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This is the longest book of the series, 160 pages, covering Luke 22-24. It begins with the Last Supper and Judas’ betrayal and gives the sequence of events from Jesus’ trial, crucifixion, death, burial, resurrection, and His many appearances to various people during the next 40 days before His ascension.
Category - Bible Commentaries
After Jesus’ trial before Caiaphas, where He was convicted of blasphemy for telling the truth, they brought Him to Pilate for sentencing. The priests did not have the authority to impose the death penalty in those days, because Rome had removed that right from them. Neither did the Romans care about infractions against Jewish laws. But they took sedition very seriously, especially in the Jewish nation, where messianic hopes continually stoked the fires of revolt.
The priestly plan, therefore, was to present Jesus as a messianic leader of a revolt against Rome. The irony, of course, was that He was precisely the opposite of this, and His messianic view was peaceful—in contrast to Caiaphas’ own view that was shaped by the Shammaite school of thought dominating the Sadducee sect at that time.
Luke 23:1, 2 says,
1 Then the whole body of them arose and brought Him before Pilate. 2 And they began to accuse Him, saying, “We found this man misleading our nation and forbidding to pay taxes to Caesar, and saying that He Himself is Christ, a King.”
Matt. 27:1 says that this occurred “when morning had come.” Mark 15:1 says “early in the morning.” John 18:28 gives a few more details:
28 They led Jesus therefore from Caiaphas into the Praetorium, and it was early; and they themselves did not enter into the Praetorium in order that they might not be defiled, but might eat the Passover.
All of the accounts indicate that Jesus was sent to Pilate immediately after Peter had denied Jesus the third time when the bugle had sounded. Hence, this bugle, or “cock” was no doubt the one blown at daybreak, 6:00 a.m. The Praetorium was the Governor’s Mansion.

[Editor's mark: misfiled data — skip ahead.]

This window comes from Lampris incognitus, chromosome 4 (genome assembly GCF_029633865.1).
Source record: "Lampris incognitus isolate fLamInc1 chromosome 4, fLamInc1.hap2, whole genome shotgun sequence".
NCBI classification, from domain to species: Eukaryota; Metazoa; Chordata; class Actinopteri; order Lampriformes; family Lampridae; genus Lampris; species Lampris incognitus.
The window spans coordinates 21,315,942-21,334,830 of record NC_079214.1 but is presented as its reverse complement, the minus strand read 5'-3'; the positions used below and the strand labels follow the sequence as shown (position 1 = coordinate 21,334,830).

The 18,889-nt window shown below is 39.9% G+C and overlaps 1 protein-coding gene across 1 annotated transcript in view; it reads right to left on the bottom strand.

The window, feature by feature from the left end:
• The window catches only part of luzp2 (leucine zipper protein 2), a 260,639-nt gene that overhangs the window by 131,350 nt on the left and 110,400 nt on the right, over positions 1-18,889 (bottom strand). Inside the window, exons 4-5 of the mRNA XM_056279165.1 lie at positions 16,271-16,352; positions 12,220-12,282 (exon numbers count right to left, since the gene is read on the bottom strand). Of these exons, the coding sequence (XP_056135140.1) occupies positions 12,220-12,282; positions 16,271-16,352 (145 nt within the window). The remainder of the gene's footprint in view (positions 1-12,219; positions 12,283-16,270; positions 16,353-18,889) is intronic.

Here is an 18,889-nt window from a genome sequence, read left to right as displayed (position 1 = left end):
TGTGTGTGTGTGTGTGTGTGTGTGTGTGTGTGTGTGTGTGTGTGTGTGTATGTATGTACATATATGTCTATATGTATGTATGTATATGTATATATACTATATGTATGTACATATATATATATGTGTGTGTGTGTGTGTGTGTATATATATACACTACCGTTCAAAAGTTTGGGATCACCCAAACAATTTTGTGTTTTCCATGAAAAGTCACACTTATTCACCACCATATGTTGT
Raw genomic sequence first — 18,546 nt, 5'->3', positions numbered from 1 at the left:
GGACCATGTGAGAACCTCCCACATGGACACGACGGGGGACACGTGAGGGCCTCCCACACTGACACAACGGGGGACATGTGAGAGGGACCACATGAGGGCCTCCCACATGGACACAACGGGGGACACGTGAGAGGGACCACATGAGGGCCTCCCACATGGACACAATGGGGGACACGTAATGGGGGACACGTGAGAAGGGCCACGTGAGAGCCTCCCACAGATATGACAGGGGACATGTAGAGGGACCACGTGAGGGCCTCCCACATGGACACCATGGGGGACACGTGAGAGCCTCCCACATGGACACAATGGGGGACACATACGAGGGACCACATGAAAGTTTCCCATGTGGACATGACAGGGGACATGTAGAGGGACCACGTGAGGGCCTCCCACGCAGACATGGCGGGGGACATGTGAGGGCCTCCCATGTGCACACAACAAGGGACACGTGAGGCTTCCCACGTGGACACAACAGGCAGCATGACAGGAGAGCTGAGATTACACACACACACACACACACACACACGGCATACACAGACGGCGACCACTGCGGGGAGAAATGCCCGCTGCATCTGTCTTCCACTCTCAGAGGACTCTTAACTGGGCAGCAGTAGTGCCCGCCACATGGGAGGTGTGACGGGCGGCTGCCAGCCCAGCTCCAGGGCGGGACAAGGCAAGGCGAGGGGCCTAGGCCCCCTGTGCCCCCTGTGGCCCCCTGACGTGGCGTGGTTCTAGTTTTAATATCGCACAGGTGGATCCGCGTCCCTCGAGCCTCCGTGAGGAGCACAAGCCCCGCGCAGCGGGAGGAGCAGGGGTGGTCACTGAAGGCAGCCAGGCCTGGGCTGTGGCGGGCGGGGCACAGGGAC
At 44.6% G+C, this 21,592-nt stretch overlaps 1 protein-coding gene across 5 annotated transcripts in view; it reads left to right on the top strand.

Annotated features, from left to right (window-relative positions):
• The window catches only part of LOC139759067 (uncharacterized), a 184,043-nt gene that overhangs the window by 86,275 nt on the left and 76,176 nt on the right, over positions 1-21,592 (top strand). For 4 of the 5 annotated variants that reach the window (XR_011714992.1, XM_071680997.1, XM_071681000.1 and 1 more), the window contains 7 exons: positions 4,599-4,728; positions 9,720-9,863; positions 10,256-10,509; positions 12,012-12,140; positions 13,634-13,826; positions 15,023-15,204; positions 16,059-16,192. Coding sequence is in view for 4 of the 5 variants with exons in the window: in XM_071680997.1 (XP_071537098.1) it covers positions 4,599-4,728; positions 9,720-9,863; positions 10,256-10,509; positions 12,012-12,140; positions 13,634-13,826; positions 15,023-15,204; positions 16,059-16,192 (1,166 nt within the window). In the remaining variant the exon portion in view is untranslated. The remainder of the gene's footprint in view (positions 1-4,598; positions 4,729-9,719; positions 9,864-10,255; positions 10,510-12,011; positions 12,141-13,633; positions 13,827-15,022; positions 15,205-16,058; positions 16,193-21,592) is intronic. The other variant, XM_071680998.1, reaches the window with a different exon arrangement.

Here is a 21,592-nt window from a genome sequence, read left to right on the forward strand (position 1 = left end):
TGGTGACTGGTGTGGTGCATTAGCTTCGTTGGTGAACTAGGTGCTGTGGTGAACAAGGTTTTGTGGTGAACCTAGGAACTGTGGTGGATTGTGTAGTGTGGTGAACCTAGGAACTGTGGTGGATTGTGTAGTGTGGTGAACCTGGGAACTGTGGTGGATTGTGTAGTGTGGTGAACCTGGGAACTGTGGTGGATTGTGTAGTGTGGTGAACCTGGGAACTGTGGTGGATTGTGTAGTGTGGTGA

Matt. 27:3 tells us that when Jesus was led to Pilate, Judas then “felt remorse and returned the thirty pieces of silver to the chief priests and elders.” Apparently, Judas was waiting to see the outcome of the trial before Caiaphas, hoping that Jesus would do something to save Himself. When Jesus submitted to judgment, He realized that his plan to force Jesus’ hand had backfired. He then hanged himself.
In Luke’s narrative, he knew that Jesus was charged with “forbidding to pay taxes to Caesar,” and so he had been careful to record the actual story in Luke 20:21-26. Jesus had said to “render to Caesar the things that are Caesar’s, and to God the things that are God’s.” This was hardly the start of a tax revolt against Rome, and apparently Pilate knew this, for Pilate ignored this completely, and nothing further is said about it. Instead, the charges focused upon whether or not Jesus was a King.
But before focusing on this charge, John tells us of a preliminary exchange in John 18:29-32, writing,
29 Pilate therefore went out to them, and said, “What accusation do you bring against this man?”
His tone of voice must have shown that he did not believe their charges were valid, for instead of giving Pilate a simple answer, we read,
30 They answered and said to him, “If this Man were not an evildoer, we would not have delivered Him up to you.”
Obviously, this response to Pilate’s question indicates that Pilate did not believe that the priests had caught a seditionist “messiah.” No doubt Pilate had already heard about Jesus and knew He was not a seditionist.